Lithium-sulfur batteries are of great interest, as they could offer specific energy densities far greater than those of current lithium-ion chemistries. However, current designs are plagued by low efficiency and capacity degradation.
A team of researchers from the University of Cambridge and the Beijing Institute of Technology has devised a three-dimensional sandwich-type graphene sheet-sulfur/carbon composite to address these performance-related issues.
In the journal APL Materials, Dr. Vasant Kumar and Professor Renjie Chen describe how they used a metal organic framework as a template to produce a conductive porous carbon cage in which sulfur acts as the host and each sulfur/carbon nanoparticle acts as an energy storage unit where electrochemical reactions occur.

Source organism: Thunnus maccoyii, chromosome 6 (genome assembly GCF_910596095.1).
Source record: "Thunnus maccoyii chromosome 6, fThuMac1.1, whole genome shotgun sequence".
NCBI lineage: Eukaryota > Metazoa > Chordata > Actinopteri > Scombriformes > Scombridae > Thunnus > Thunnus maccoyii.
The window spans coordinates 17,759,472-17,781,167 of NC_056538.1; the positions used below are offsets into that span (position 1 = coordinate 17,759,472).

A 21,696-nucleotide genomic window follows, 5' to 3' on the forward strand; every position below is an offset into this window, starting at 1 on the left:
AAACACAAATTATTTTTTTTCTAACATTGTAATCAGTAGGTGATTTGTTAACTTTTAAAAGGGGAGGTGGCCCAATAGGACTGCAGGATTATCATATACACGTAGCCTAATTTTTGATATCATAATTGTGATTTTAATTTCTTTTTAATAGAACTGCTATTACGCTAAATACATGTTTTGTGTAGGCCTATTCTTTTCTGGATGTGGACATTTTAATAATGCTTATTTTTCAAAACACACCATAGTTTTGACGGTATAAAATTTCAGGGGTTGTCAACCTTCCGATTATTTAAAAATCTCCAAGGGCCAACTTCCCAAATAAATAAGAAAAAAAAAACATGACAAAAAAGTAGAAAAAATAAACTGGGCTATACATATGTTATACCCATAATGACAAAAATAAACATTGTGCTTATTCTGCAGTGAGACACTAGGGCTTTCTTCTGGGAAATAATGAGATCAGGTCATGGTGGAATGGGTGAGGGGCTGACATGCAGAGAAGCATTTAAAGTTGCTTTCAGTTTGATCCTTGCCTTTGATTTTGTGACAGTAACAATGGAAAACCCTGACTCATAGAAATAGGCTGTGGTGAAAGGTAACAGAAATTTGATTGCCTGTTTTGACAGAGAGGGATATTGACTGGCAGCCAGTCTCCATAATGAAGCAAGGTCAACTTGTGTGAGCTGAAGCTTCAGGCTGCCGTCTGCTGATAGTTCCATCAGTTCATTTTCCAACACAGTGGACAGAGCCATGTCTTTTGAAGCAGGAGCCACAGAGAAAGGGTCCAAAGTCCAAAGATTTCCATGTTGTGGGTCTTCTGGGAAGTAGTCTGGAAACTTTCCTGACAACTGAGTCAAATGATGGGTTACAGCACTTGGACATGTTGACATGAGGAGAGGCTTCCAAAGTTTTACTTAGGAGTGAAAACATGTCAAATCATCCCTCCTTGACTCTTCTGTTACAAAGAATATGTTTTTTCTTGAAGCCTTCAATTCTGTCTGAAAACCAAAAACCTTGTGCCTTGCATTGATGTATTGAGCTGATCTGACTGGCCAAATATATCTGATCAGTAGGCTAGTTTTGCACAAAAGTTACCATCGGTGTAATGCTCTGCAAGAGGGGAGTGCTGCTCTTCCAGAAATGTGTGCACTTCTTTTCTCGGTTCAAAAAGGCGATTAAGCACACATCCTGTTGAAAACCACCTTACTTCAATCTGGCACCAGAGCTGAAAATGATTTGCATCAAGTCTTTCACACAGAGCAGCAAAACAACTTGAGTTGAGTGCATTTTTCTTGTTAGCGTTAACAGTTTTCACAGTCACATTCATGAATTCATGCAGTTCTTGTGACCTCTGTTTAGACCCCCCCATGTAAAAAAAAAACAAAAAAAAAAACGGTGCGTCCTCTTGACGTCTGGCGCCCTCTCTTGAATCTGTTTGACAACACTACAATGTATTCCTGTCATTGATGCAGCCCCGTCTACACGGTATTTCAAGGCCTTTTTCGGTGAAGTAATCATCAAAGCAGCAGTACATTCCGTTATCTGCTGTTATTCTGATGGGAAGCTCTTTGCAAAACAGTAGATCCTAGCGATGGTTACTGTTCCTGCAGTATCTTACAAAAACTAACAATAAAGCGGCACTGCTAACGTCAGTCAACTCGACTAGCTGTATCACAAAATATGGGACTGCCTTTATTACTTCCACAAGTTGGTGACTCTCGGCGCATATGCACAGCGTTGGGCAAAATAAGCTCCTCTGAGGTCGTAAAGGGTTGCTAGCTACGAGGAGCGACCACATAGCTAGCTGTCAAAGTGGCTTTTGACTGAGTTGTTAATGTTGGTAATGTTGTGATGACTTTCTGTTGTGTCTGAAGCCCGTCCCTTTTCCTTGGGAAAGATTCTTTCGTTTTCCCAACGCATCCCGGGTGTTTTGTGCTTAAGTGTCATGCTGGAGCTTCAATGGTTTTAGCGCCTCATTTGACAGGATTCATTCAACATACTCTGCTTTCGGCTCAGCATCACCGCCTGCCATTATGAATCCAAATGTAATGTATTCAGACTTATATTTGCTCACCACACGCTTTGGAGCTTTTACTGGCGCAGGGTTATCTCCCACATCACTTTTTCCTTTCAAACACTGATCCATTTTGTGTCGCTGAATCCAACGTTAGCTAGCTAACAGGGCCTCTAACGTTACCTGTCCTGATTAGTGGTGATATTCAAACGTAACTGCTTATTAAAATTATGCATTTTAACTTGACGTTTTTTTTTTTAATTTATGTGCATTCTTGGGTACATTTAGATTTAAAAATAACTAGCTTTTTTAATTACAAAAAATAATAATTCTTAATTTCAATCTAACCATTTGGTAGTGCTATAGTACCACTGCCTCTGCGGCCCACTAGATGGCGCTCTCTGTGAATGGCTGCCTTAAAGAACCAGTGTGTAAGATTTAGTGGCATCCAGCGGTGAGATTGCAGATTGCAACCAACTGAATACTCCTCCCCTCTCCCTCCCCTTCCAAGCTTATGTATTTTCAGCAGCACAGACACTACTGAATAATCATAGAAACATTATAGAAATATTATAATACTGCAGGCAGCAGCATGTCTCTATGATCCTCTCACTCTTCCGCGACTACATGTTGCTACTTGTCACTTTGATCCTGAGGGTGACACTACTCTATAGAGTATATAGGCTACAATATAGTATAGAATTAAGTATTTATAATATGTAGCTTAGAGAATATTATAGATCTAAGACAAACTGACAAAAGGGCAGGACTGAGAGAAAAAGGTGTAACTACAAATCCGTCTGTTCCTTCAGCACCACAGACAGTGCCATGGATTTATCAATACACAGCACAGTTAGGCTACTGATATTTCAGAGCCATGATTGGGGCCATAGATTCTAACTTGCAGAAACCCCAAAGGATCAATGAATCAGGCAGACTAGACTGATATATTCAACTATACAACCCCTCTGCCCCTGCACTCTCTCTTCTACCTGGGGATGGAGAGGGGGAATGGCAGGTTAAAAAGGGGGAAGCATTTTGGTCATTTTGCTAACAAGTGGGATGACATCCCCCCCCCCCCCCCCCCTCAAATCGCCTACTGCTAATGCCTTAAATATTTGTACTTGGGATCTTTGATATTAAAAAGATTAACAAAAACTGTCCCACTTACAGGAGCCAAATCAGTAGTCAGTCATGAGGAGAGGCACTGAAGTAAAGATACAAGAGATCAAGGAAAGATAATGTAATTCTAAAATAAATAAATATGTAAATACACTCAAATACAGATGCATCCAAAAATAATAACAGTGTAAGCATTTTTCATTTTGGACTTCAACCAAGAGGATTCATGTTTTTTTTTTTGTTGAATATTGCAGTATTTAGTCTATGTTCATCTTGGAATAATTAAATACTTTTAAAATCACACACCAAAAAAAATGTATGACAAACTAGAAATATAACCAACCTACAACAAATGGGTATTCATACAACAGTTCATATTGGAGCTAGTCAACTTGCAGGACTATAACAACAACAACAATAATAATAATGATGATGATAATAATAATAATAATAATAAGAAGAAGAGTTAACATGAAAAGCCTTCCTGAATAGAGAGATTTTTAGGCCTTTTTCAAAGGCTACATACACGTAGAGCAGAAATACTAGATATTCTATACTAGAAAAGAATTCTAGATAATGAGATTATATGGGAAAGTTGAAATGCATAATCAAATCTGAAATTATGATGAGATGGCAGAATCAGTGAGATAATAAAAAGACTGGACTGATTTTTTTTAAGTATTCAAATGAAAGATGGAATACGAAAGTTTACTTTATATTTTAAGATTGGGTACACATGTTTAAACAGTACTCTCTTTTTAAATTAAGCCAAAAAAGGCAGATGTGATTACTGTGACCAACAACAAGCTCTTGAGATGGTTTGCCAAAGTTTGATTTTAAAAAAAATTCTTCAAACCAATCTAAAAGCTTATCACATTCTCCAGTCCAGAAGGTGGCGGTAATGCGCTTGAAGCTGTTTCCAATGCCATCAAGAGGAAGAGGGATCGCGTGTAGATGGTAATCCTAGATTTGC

A thin sheet of graphene, wrapped around the sulfur/carbon composite, has excellent electrical conductivity and mechanical flexibility. This facilitates rapid electron transport and accommodates the changes in volume of the sulfur electrode. Compared with an unwrapped sample, Li-S batteries with the composite cathode showed enhanced capacity, improved electrochemical stability up to 120 cycles, and relatively high Coulombic efficiency.
“Our carbon scaffold acts as a physical barrier to confine the active materials within its porous structure,” explained Kai Xi, a research scientist at Cambridge. “This leads to improved cycling stability and high efficiency.” This work provides a “basic, but flexible, approach to both enhance the use of sulfur and improve the cycle stability of batteries. Modification of the unit or its framework by doping or polymer coating could take the performance to a whole new level.”